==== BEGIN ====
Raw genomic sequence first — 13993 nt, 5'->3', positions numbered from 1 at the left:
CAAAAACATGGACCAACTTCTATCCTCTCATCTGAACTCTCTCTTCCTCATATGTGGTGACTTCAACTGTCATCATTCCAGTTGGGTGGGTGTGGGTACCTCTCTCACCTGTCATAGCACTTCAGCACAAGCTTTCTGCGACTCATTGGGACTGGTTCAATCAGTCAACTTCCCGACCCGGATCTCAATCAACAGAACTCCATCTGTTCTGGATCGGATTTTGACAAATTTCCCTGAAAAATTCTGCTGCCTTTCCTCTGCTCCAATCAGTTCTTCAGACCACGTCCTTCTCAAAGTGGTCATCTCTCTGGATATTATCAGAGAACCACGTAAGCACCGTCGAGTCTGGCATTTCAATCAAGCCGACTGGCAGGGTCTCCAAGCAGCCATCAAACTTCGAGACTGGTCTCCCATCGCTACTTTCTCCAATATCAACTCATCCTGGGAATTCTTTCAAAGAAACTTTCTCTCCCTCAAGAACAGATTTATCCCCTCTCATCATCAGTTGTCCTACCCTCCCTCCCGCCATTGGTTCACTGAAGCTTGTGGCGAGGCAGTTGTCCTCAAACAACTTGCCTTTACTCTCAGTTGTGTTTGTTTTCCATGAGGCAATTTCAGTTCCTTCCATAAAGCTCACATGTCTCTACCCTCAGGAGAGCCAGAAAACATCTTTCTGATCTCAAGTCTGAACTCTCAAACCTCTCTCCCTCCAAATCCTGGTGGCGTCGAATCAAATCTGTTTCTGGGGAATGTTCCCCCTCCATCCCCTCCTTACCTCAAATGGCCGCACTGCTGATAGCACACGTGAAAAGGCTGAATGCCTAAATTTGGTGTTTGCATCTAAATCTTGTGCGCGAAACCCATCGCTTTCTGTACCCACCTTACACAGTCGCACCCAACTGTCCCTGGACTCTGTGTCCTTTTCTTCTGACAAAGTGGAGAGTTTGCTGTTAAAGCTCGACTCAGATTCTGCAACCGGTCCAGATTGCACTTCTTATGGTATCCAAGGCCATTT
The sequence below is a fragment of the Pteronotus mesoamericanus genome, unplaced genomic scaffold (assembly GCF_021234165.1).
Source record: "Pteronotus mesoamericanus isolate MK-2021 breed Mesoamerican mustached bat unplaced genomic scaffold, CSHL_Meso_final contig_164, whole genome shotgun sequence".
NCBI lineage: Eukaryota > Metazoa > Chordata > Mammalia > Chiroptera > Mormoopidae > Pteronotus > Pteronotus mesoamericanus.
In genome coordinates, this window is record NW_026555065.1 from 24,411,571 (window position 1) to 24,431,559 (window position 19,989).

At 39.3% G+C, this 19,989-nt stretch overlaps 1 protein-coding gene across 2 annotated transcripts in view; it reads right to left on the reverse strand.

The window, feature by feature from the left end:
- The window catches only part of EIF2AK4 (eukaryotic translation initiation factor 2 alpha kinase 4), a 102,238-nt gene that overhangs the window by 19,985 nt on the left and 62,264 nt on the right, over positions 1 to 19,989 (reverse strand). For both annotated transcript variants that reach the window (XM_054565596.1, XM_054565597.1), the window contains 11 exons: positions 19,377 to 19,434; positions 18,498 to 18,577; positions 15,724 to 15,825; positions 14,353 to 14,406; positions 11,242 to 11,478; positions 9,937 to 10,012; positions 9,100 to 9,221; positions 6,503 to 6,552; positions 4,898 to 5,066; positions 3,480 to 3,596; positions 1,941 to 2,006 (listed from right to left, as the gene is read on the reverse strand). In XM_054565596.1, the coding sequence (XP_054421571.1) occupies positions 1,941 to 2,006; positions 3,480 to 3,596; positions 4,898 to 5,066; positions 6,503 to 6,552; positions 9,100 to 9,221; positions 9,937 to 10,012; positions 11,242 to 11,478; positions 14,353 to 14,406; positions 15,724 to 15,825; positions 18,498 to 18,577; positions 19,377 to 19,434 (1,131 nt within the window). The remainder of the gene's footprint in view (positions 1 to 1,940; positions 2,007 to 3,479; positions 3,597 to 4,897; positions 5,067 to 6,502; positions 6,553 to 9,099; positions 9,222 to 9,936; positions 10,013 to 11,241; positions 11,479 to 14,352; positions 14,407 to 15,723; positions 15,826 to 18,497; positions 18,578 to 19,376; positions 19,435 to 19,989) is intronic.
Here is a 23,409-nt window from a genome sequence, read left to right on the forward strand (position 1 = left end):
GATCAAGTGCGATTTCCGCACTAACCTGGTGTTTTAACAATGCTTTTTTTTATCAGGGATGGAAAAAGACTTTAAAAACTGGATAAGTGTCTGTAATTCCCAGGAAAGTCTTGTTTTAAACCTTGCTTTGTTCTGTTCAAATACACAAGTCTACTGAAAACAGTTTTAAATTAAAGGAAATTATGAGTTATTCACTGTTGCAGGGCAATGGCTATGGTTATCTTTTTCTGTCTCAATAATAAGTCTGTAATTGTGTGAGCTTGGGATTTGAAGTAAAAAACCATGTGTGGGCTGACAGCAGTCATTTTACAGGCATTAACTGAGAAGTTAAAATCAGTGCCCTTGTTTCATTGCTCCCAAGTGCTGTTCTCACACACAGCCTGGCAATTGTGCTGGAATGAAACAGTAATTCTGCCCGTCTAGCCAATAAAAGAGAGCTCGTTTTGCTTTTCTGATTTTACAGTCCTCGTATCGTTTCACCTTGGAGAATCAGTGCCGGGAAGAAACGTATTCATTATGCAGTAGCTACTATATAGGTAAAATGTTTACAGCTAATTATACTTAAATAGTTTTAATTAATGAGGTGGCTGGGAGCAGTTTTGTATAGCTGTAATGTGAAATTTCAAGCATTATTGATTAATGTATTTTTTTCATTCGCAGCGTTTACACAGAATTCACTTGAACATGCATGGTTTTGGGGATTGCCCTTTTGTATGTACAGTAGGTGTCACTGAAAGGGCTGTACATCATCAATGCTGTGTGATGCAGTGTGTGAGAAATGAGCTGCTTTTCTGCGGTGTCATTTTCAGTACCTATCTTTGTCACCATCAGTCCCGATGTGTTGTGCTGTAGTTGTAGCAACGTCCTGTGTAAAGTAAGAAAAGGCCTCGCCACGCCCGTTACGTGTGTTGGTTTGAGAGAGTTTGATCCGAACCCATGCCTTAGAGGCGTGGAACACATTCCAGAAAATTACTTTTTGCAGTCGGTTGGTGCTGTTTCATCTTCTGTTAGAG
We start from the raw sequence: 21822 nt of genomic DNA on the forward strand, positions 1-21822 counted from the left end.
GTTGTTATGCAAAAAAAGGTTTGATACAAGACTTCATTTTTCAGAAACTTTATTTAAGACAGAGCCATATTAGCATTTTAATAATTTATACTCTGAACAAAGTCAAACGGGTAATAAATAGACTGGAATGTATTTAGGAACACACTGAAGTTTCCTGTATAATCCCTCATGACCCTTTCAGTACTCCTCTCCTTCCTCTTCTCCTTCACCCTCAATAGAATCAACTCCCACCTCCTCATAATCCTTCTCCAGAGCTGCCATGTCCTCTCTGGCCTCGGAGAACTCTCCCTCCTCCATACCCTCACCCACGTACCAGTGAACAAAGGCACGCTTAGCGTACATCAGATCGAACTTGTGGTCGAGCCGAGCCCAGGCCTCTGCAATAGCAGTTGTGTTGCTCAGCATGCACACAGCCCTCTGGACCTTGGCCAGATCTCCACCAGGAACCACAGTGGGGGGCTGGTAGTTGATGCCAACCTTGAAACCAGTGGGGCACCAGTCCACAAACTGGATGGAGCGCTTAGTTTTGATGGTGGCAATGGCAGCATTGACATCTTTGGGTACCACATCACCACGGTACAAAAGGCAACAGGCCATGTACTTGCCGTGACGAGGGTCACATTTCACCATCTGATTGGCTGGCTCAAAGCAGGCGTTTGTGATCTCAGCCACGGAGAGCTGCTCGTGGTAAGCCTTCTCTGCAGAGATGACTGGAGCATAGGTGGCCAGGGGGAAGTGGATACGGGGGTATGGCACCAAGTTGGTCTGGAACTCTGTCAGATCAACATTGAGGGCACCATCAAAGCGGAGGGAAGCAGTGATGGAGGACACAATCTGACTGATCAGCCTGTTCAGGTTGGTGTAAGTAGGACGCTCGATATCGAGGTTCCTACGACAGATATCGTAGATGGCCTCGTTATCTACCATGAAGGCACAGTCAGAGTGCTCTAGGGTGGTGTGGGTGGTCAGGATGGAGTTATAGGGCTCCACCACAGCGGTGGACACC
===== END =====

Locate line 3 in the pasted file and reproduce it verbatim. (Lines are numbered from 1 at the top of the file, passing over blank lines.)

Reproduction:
The sequence below is a fragment of the Pteronotus mesoamericanus genome, unplaced genomic scaffold (assembly GCF_021234165.1).